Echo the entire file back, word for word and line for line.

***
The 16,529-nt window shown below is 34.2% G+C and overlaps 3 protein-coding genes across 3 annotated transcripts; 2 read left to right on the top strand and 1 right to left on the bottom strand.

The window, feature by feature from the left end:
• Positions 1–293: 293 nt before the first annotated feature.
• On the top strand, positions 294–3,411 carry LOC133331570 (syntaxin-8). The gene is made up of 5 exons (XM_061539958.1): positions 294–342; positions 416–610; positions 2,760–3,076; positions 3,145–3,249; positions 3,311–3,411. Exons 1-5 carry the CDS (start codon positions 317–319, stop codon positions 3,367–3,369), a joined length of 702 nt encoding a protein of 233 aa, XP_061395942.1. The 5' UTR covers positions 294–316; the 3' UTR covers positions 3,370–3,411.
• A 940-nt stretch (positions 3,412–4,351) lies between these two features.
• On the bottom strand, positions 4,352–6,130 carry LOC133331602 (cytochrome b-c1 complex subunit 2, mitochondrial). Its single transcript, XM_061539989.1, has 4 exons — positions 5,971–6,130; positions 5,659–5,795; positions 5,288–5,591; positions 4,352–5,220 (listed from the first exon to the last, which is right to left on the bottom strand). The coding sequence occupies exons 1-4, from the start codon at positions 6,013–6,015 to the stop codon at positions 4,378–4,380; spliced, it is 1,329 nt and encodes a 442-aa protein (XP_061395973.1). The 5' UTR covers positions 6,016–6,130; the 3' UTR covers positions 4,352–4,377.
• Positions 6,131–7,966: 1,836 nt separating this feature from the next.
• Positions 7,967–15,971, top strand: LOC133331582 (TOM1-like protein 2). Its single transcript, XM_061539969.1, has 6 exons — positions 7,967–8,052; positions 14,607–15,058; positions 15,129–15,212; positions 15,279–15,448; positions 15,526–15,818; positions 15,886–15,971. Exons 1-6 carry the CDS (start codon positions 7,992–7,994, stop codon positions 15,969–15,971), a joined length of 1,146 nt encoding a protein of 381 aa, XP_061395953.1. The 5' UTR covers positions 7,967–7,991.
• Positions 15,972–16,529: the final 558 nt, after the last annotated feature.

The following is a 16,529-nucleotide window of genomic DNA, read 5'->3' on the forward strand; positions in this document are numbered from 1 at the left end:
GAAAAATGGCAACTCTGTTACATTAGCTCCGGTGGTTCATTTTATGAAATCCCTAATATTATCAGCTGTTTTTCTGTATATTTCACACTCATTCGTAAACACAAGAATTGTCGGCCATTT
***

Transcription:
The 16,529-nt window shown below is 34.2% G+C and overlaps 3 protein-coding genes across 3 annotated transcripts; 2 read left to right on the top strand and 1 right to left on the bottom strand.

The window, feature by feature from the left end:
• Positions 1–293: 293 nt before the first annotated feature.
• On the top strand, positions 294–3,411 carry LOC133331570 (syntaxin-8). The gene is made up of 5 exons (XM_061539958.1): positions 294–342; positions 416–610; positions 2,760–3,076; positions 3,145–3,249; positions 3,311–3,411. Exons 1-5 carry the CDS (start codon positions 317–319, stop codon positions 3,367–3,369), a joined length of 702 nt encoding a protein of 233 aa, XP_061395942.1. The 5' UTR covers positions 294–316; the 3' UTR covers positions 3,370–3,411.
• A 940-nt stretch (positions 3,412–4,351) lies between these two features.
• On the bottom strand, positions 4,352–6,130 carry LOC133331602 (cytochrome b-c1 complex subunit 2, mitochondrial). Its single transcript, XM_061539989.1, has 4 exons — positions 5,971–6,130; positions 5,659–5,795; positions 5,288–5,591; positions 4,352–5,220 (listed from the first exon to the last, which is right to left on the bottom strand). The coding sequence occupies exons 1-4, from the start codon at positions 6,013–6,015 to the stop codon at positions 4,378–4,380; spliced, it is 1,329 nt and encodes a 442-aa protein (XP_061395973.1). The 5' UTR covers positions 6,016–6,130; the 3' UTR covers positions 4,352–4,377.
• Positions 6,131–7,966: 1,836 nt separating this feature from the next.
• Positions 7,967–15,971, top strand: LOC133331582 (TOM1-like protein 2). Its single transcript, XM_061539969.1, has 6 exons — positions 7,967–8,052; positions 14,607–15,058; positions 15,129–15,212; positions 15,279–15,448; positions 15,526–15,818; positions 15,886–15,971. Exons 1-6 carry the CDS (start codon positions 7,992–7,994, stop codon positions 15,969–15,971), a joined length of 1,146 nt encoding a protein of 381 aa, XP_061395953.1. The 5' UTR covers positions 7,967–7,991.
• Positions 15,972–16,529: the final 558 nt, after the last annotated feature.

The following is a 16,529-nucleotide window of genomic DNA, read 5'->3' on the forward strand; positions in this document are numbered from 1 at the left end:
GAAAAATGGCAACTCTGTTACATTAGCTCCGGTGGTTCATTTTATGAAATCCCTAATATTATCAGCTGTTTTTCTGTATATTTCACACTCATTCGTAAACACAAGAATTGTCGGCCATTT